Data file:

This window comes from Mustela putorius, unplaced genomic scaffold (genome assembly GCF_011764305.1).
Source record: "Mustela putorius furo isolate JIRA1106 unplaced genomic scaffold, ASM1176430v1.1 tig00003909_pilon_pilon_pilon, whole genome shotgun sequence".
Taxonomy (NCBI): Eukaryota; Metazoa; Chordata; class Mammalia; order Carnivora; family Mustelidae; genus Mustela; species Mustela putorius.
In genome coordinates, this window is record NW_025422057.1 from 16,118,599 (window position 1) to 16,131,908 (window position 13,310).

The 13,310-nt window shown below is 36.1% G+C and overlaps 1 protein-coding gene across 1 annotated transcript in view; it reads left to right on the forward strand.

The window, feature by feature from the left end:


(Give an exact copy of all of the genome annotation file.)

This window comes from Mustela putorius, unplaced genomic scaffold (genome assembly GCF_011764305.1).
Source record: "Mustela putorius furo isolate JIRA1106 unplaced genomic scaffold, ASM1176430v1.1 tig00003909_pilon_pilon_pilon, whole genome shotgun sequence".
Taxonomy (NCBI): Eukaryota; Metazoa; Chordata; class Mammalia; order Carnivora; family Mustelidae; genus Mustela; species Mustela putorius.
In genome coordinates, this window is record NW_025422057.1 from 16,118,599 (window position 1) to 16,131,908 (window position 13,310).

The 13,310-nt window shown below is 36.1% G+C and overlaps 1 protein-coding gene across 1 annotated transcript in view; it reads left to right on the forward strand.

The window, feature by feature from the left end: